School of Data last month: Prague, Barcelona and Accra

June 4, 2013 in Uncategorized

This week Michael Bauer has been traveling to give workshops in Prague, Barcelona and Accra. Training Data Skills with Civil Society Organizations and Journalists. He reports:

With the coming of spring in Europe not only nature awakes. Suddenly the world is buzzing with workshops and interesting events. This means a lot of traveling and meeting new, interesting people. This week I spent time with people from Civil Society Organizations in Prague and met data journalists in Barcelona.

The Otakar Motejl Fund together with the School of Data organized a two day hands-on Workshop, similar to our previous Workshop in Berlin. In two days Anna Kuliberda of Techsoup and me worked with the participants on integrating evidence into their campaigns and on optimizing their workflows with data. Scouting Data and Projects of the participants on the first day showed intense interest in how to find good issues for data driven campaigns and how to clean and merge datasets without headache. This, together with an insights into community building delivered by Anna, were the focus of our second day.

School of Data Barcelona + Prague

After an intense two days I set out for Barcelona for the first Journadas de Periodismo de Datos organized by the Spanish chapter of the Open Knowledge Foundation. While the first day was reserved for overview and introduction talks, the second and third were reserved for workshops and a hackathon. Attendees of the workshops were taught how to scrape pdfs and the web, to use open refine and basic analysis using spreadsheets. Interest in Data Driven Journalism is high in Barcelona and this will probably start an annual event in Spain.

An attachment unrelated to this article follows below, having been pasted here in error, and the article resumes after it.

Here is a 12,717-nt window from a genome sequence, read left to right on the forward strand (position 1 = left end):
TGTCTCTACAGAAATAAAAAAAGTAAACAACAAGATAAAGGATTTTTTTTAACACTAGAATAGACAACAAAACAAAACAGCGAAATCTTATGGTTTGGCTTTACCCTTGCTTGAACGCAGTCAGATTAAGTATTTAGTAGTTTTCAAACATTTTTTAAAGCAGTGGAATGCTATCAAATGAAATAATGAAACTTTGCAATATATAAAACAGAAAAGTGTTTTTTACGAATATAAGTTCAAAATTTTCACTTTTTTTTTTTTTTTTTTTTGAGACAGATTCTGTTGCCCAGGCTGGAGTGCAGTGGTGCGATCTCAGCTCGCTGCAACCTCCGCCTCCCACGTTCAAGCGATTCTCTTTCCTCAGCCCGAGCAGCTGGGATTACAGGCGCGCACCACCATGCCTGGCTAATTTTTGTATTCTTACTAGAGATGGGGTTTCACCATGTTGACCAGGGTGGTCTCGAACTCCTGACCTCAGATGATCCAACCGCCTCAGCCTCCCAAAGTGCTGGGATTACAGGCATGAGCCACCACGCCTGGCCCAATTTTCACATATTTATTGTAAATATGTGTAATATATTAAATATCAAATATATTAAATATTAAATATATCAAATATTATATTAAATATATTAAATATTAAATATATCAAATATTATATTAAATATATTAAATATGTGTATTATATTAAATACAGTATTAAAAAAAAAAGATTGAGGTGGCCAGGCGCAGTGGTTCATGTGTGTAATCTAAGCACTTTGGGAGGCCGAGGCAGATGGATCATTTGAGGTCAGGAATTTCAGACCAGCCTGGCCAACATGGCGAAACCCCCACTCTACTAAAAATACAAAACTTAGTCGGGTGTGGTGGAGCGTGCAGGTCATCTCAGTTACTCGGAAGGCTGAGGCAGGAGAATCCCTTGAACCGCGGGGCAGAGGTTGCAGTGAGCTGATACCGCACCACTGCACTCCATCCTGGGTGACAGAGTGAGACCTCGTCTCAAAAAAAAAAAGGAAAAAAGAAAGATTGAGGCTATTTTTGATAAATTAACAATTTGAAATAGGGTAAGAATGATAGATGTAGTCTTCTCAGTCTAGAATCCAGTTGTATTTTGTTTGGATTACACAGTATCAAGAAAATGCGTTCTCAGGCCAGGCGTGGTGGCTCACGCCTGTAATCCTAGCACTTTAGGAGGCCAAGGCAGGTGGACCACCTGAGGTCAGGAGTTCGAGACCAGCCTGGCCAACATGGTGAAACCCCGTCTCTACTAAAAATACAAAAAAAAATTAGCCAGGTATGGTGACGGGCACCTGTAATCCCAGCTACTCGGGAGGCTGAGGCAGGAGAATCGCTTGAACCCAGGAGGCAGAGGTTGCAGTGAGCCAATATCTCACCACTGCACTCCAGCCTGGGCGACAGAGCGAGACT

Leaving Barcelona the Journey took me (back) to Accra, Ghana. The second Data Bootcamp, exploring the impact of extractive industries, was happening. Data Bootcamps are an Initiative of the Worldbank Institute and the African Media Initiative to promote digital literacy and build communities around open data programs. The three day events are filled with hands-on introduction to tools. The participants pitch projects, they want to work on during the day and at the end of the event winning projects are chosen. Since this was the second Data Bootcamp in Ghana, the previous winner Where My Money Dey? – a project examining the use of Oil generated Revenues – was demoed. After three exhausting Days 8 Teams pitched their Ideas and it was hard to choose a winner. After all two projects peaked out: “Follow the Issue” – a project aiming to turn news items into actionable issues and allowing communities of engaged people to form and organize around them – and “Ghost Busters” – having a systematic look into payrolls and accounting information (available seperately) to identify people being paid without formal employment: a frequent issue in African countries. These projects received initial seed funding and will receive further support to build their prototypes.

Ghost-Busters-SystemThe Ghost Busters team explaining their strategy to identify ghost records on payroll

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